Studies of Online Communities
Young people are increasingly engaging with an extensive network of online, interest driven communities. I am interested in exploring the kinds work, thinking, and learning people are engaging in as they participate in these communities and the elements and structures of the systems which invite and sustain participation. Before starting in the PhD Program at GMU I had conducted research on the community of gamers who modify the game Civilization. (See my paper in the journal Simulation & Gaming). Last year, under the guidance of Dr. Kim Sheridan, I submitted human subjects documents and developed a review of literature for a new project to begin a study of the practices of the RPG Maker Community. I also composed a review of literature situating this study in work on new literacies and 21st century skills. A few months later, I blogged about some preliminary results of the survey I conducted. I then presented a research poster analyzing the interviews I conducted for this project at the Games Learning and Society Conference in June. This work resulted in the publication of an article in the peer reviewed journal On the Horizon.
Plans for further work: I am currently on planning a research project that will explore Etsy, an online community that focuses on scaffolding users into selling hand made arts and crafts online.
Competencies: qualitative research methods, interviewing, administrating a simple survey, literature review, discourse analysis,
Competencies for Which Additional Preparation is Needed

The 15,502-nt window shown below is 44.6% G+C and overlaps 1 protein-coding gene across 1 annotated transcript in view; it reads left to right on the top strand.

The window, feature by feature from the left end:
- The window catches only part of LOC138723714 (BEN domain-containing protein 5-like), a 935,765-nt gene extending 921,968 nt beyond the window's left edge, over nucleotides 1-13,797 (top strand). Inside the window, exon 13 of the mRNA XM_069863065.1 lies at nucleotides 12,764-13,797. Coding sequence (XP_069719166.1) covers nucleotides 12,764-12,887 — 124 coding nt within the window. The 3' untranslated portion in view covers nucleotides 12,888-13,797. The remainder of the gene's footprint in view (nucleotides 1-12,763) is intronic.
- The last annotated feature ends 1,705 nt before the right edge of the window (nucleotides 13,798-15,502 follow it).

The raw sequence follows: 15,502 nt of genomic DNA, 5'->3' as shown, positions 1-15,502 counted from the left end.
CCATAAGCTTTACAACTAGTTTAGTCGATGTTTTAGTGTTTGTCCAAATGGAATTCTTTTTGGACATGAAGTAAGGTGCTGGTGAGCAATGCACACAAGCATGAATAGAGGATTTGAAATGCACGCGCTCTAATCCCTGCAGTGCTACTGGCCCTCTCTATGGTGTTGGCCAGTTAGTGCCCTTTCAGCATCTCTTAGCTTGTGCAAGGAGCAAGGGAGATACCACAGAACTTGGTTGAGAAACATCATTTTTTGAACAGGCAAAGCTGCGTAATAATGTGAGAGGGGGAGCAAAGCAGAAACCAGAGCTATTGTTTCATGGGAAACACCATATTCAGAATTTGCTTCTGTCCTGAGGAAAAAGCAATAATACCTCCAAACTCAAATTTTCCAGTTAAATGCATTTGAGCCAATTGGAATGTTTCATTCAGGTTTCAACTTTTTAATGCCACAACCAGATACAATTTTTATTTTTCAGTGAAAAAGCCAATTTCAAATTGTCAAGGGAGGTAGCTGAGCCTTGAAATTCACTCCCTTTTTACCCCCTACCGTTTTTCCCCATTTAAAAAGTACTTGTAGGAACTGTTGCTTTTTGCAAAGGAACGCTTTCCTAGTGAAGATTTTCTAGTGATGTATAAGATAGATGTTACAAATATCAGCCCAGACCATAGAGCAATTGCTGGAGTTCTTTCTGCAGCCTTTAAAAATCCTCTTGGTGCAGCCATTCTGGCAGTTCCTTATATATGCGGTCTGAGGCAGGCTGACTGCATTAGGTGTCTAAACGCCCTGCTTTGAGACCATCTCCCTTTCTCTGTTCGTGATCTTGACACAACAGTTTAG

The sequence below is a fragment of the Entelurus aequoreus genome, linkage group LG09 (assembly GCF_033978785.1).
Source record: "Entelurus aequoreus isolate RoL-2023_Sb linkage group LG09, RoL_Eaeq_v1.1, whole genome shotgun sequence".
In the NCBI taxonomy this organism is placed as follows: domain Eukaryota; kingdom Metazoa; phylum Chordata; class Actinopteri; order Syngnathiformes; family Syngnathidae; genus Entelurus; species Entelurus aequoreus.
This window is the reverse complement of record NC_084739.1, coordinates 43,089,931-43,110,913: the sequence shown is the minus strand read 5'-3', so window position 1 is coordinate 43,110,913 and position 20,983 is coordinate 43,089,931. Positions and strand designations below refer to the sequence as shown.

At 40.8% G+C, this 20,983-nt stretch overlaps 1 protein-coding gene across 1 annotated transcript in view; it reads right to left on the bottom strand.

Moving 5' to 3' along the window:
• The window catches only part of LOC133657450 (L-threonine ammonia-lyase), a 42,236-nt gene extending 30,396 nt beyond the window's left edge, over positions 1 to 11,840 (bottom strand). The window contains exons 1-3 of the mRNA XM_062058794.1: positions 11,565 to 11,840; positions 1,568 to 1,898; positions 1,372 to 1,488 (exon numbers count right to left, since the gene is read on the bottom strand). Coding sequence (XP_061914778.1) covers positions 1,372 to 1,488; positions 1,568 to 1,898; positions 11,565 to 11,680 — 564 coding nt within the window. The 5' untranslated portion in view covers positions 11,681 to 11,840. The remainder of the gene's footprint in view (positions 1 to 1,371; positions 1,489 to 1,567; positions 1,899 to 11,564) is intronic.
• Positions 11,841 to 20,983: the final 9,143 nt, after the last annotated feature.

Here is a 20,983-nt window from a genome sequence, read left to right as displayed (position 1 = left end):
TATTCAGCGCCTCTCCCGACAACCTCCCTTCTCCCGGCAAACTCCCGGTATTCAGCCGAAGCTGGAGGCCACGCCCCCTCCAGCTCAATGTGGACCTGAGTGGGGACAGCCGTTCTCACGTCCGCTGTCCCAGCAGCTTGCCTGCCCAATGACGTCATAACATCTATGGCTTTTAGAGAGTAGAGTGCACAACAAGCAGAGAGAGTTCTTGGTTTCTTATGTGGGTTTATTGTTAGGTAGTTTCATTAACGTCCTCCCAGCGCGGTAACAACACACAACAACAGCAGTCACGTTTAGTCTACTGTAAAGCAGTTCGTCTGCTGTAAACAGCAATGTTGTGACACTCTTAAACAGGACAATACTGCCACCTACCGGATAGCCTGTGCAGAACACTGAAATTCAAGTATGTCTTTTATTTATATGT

Additional training in qualitative research methods
Research Presentations and Publications to Date
Peer Reviewed Journal Articles
Owens, T (2011) Social videogame creation: lessons from RPG Maker, On the Horizon, Vol. 19 Iss: 1, pp.52 – 61 DOI: 10.1108/10748121111107708
Owens, T. (2010). Madame Curie above the fold: Divergent perspectives on Curie’s visit to the United States in the American press. Science Communication. doi:10.1177/1075547010379578
Owens, T. (2010). Modding the history of science: Values and habits of mind in modder discussions of Sid Meier’s Civilization. Simulation & Gaming. 10.1177/1046878110366277
Owens, T. (2009). Going to school with Madame Curie and Mr. Einstein: Gender roles in children’s science biographies. Cultural Studies of Science Education, 4(4), 929-943. doi: 10.1007/s11422-009-9177-6
Peer Reviewed Conference Proceedings and Encyclopedia Entries
Owens, T. (in press). Book communities. In G. Barnett (Ed.), Encyclopedia of Social Networking. Thousand Oaks, CA: Sage Publications.
Owens, T. (2008). Zotero: Making student research transparent. In Peterson, (Ed.), Proceedings of the 24th Annual Conference on Distance Teaching and Learning (pp. 258-262). Madison WI. http://www.uwex.edu/disted/conference/Resource_library/proceedings/08_12943.pdf
Chmiel, M., & Owens, T. (2006). Anti-evolution literature and its hidden pedagogical value: Confronting the creationism dilemma. In Osborne,J (Ed.), Proceedings of the Eighth International History, Philosophy, and Sociology in Science Teaching Conference (pp. 50-61). Leeds, UK. http://www.ihpst2005.leeds.ac.uk/papers/Chmiel_Owens.pdf
Owens, T. (2010). Fairfax County: A Postcard History Charleston, SC: Arcadia Pub.
Peer Reviewed Conference Presentations
Owens, T. (2008, November). The face of American science: Exploring the history of the National Academy of Sciences Einstein Memorial. Presented at the 35th Annual Conference on Washington, D.C. Historical Studies, Washington, DC.
Owens, T. (2007, April). Climbing our family tree: The untimely birth of children’s books about evolution, 1920-1955. Presented at the annual meeting of the American Educational Research Association, Chicago, Il.
Owens, T., & Chmiel, M. (2006, April). Mapping the landscape of gender in science through children’s biographies of Marie Curie and Albert Einstein. Presented at the National Association of Research in Science Teaching Annual Conference, San Francisco, CA.
Owens, T. (2006, November). Going to school with Curie and Einstein: Gendering the history and nature of science. Presented at the annual meeting of the History of Science Society, Vancouver, British Columbia